The Cayman Islands could become the first British Overseas Territory to be added to the EU’s so-called blacklist of jurisdictions for failing to introduce adequate legislation to deal with tax deficiencies identified by Brussels, if media reports are accurate.
It was previously on a so-called ‘grey list’ which allowed jurisdictions time to make legislative changes to address concerns. Its status was up for review this month.
While the EU has made no official statement, numerous media outlets have reported that Cayman will be blacklisted. It appears that Cayman will join the eight jurisdictions already on the blacklist: Fiji, Oman, Samoa, Trinidad and Tobago, Vanuatu and the three US territories of American Samoa, Guam, and the US Virgin Islands.
The news comes despite the Cayman Government passing a raft of legislation to avoid such a scenario. The Ministry of Financial Services has acknowledged the reports and issued the following statement.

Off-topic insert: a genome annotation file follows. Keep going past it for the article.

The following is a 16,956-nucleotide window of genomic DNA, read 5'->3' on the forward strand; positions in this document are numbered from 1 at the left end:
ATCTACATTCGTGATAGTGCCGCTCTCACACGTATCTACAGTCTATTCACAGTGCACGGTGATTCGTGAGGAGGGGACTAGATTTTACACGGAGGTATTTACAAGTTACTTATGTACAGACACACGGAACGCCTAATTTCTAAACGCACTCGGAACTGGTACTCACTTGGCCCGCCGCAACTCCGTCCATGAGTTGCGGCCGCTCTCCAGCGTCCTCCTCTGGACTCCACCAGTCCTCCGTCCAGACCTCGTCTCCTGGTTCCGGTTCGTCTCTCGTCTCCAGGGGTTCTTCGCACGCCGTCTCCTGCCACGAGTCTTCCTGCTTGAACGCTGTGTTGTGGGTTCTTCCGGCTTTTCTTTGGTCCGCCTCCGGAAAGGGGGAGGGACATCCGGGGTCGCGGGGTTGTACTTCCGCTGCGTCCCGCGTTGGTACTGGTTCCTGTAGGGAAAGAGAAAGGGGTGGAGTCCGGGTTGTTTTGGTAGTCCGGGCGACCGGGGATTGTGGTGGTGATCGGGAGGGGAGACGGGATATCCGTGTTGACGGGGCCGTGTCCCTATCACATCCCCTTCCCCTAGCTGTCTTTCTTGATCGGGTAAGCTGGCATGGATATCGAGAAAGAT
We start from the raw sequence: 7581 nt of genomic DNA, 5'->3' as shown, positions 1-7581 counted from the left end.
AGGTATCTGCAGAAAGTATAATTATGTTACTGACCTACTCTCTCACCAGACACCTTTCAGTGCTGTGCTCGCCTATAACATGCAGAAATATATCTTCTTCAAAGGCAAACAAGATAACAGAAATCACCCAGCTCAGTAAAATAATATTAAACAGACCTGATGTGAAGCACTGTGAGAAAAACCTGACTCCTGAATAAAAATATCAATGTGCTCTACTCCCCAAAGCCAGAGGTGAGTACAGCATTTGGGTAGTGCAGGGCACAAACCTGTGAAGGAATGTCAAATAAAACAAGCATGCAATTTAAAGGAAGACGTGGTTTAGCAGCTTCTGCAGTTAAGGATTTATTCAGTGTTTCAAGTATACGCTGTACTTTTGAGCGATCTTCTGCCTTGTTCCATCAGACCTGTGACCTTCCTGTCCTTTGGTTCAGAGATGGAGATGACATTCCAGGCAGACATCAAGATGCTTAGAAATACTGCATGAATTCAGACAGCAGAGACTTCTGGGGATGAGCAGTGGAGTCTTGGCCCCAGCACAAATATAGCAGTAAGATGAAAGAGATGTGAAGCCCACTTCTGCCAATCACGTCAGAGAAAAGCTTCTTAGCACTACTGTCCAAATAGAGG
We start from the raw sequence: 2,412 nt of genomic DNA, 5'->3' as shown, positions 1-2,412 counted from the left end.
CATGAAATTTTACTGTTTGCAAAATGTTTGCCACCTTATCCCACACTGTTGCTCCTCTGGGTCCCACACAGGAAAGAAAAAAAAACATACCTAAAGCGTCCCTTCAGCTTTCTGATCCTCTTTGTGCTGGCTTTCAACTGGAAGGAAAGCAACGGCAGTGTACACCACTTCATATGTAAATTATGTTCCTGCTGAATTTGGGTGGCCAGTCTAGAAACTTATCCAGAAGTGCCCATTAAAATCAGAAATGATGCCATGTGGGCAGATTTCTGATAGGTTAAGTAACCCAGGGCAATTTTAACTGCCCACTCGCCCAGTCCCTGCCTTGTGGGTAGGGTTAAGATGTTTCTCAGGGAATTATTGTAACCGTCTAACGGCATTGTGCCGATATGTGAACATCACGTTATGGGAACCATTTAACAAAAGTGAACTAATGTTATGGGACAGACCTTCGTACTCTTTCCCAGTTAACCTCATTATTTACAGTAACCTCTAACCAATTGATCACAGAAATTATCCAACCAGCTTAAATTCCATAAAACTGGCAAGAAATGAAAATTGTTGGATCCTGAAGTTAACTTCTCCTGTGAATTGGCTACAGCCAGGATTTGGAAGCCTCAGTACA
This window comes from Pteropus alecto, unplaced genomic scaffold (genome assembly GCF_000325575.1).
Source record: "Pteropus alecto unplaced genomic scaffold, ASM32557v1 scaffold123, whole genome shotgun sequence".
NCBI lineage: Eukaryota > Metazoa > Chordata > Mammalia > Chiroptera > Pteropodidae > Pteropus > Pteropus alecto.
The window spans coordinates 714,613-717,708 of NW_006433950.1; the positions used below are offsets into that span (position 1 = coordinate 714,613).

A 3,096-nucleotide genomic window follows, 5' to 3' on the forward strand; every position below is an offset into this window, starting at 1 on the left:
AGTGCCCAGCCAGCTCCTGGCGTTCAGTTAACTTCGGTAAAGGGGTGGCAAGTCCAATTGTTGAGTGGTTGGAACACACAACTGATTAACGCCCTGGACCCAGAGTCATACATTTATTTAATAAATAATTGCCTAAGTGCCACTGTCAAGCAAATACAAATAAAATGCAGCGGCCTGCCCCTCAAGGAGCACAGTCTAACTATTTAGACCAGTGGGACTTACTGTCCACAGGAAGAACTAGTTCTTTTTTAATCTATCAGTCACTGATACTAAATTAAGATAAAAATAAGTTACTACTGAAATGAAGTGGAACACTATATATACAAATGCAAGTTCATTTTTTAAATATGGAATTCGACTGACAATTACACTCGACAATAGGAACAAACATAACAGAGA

“The Government of the Cayman Islands is aware of media reports on the ongoing revision of the EU list of non-cooperative jurisdictions for tax purposes.
“While reports suggest the recommendation to EU Ministers of Finance that has been made by EU Ambassadors, the EU Ministers of Finance will make the final decision at a meeting to be held on 18th February. As such, we have yet to receive confirmation of an EU decision.
We believe that we have introduced the appropriate legislative changes to enhance our regulatory framework, in line with the EU’s requests.
“Over the past two years, the Cayman Islands Government has adopted a number of fundamental legislative changes to enhance tax transparency and cooperation with the EU, fully delivering on our commitment to strengthen our regulatory regime and addressing the concerns reflected in the EU Council conclusions of 12 March 2019. The Cayman Islands’ Government has offered to make itself available for further dialogue or clarification with the Commission and the EU Ministers of Finance.”
Cayman Government, EU Blacklist, Blacklisted, Tax, EU Ministers of Finance, Cayman Island